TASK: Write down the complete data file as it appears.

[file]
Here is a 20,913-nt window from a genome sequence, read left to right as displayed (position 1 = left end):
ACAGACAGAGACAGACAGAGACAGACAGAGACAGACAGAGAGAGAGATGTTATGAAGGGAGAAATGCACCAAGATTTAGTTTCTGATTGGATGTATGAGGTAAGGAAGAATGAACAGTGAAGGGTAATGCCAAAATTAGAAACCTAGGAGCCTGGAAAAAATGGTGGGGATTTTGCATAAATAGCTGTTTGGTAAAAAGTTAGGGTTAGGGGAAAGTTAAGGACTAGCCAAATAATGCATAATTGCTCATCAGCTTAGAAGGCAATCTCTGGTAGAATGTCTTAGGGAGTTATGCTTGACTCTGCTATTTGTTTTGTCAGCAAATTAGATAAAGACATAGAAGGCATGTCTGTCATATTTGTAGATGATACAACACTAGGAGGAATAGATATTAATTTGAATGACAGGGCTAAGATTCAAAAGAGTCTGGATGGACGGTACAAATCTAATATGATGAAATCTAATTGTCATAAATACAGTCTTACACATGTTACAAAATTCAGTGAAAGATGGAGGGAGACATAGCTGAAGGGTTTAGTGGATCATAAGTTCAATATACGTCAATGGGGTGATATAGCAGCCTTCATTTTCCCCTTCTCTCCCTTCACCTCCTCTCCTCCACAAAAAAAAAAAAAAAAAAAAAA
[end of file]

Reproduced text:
Here is a 20,913-nt window from a genome sequence, read left to right as displayed (position 1 = left end):
ACAGACAGAGACAGACAGAGACAGACAGAGACAGACAGAGAGAGAGATGTTATGAAGGGAGAAATGCACCAAGATTTAGTTTCTGATTGGATGTATGAGGTAAGGAAGAATGAACAGTGAAGGGTAATGCCAAAATTAGAAACCTAGGAGCCTGGAAAAAATGGTGGGGATTTTGCATAAATAGCTGTTTGGTAAAAAGTTAGGGTTAGGGGAAAGTTAAGGACTAGCCAAATAATGCATAATTGCTCATCAGCTTAGAAGGCAATCTCTGGTAGAATGTCTTAGGGAGTTATGCTTGACTCTGCTATTTGTTTTGTCAGCAAATTAGATAAAGACATAGAAGGCATGTCTGTCATATTTGTAGATGATACAACACTAGGAGGAATAGATATTAATTTGAATGACAGGGCTAAGATTCAAAAGAGTCTGGATGGACGGTACAAATCTAATATGATGAAATCTAATTGTCATAAATACAGTCTTACACATGTTACAAAATTCAGTGAAAGATGGAGGGAGACATAGCTGAAGGGTTTAGTGGATCATAAGTTCAATATACGTCAATGGGGTGATATAGCAGCCTTCATTTTCCCCTTCTCTCCCTTCACCTCCTCTCCTCCACAAAAAAAAAAAAAAAAAAAAAA